Changes to the Tax Credits system introduced by Chancellor George Osborne are estimated to cost an average of £511 a year to almost 80,000 West Midlands families.
Official figures indicate that these families, who are currently entitled to Child Tax Credits, will now receive nothing as a result of the new reforms.
The figures undermine the Government’s claims that working families will be better off under the new system, as a result of income tax changes. Families with household incomes of over £26,000 a year will lose their entitlement to the benefit if they have only one child.
Families on lower incomes who currently receive Working Tax Credit if they work at least 16 hours a week will lose their entitlement unless they work at least 24 hours a week.
Numbers affected are estimated to include 10,800 families in Birmingham alone, and around 1,400 in Solihull. Labour’s Shadow Chancellor, Ed Balls, said that families on middle and low incomes were facing a bombshell from the leaders of the Coalition Government.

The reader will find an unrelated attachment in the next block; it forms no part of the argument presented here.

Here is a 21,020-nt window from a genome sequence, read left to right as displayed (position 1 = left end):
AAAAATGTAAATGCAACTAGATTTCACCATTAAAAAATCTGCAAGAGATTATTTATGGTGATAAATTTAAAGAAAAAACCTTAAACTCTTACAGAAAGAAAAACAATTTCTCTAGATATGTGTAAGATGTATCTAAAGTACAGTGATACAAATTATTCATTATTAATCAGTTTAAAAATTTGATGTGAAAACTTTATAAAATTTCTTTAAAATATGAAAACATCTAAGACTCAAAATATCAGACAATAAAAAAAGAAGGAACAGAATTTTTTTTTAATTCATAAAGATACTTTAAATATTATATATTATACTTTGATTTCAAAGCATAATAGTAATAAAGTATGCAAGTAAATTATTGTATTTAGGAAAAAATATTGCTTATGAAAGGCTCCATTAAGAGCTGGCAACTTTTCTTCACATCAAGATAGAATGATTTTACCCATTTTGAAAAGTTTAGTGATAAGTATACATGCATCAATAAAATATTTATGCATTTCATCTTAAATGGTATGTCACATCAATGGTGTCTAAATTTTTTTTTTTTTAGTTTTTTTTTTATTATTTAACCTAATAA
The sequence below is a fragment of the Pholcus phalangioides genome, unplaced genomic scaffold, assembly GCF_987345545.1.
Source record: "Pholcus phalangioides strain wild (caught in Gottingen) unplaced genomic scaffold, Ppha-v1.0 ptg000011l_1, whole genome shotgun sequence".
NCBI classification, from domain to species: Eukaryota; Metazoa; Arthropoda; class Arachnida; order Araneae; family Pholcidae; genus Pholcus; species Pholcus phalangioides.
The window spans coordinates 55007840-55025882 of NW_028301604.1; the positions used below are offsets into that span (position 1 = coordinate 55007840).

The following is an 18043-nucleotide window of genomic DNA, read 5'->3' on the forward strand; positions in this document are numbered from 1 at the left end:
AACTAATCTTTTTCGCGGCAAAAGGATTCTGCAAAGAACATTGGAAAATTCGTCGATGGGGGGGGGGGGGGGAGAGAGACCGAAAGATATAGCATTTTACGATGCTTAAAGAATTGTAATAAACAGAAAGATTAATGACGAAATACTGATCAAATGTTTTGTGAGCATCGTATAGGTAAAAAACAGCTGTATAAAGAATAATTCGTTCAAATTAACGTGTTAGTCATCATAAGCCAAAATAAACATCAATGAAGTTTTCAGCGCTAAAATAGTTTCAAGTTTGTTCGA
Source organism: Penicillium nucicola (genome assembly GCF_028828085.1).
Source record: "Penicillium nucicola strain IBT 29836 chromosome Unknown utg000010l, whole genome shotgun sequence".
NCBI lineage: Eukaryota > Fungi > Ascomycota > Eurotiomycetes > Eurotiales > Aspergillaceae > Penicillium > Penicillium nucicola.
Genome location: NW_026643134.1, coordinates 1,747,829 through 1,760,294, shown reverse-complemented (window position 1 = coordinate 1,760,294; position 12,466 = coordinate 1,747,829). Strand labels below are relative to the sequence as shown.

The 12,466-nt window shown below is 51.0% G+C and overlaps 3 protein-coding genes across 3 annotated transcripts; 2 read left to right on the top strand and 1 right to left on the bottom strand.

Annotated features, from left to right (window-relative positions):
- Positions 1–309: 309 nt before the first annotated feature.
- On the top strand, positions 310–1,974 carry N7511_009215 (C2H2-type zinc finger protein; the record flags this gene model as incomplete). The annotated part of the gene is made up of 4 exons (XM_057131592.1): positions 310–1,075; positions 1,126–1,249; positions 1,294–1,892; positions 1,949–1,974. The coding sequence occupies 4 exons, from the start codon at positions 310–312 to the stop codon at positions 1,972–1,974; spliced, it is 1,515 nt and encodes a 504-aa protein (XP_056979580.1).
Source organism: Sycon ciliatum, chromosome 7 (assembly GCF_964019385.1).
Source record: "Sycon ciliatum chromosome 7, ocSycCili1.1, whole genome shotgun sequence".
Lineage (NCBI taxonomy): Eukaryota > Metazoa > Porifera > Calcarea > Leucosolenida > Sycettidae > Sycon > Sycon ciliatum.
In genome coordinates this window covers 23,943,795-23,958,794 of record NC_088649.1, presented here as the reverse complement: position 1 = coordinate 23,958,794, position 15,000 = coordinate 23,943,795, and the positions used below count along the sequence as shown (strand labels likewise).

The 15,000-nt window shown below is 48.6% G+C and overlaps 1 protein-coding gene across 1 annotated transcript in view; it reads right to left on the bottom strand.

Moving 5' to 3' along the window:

But the Treasury disagrees, saying that the average household will be £5.50 a week better off.
The changes, which were initially announced in 2010, have prompted charities to warn that parents on the lowest incomes who are already badly affected by rising fuel, energy and food bills could face a choice between securing housing or feeding their families.
Sally Copley, of registered charity Save the Children said:
Far too many children are already hungry, cold, or poorly clothed because their parents can’t earn enough, and this will make their situation even worse. The poorest families could lose nearly a quarter of their incomes unless they can find extra work. This is not easy when employers are cutting back and record numbers of people are trying to go full time.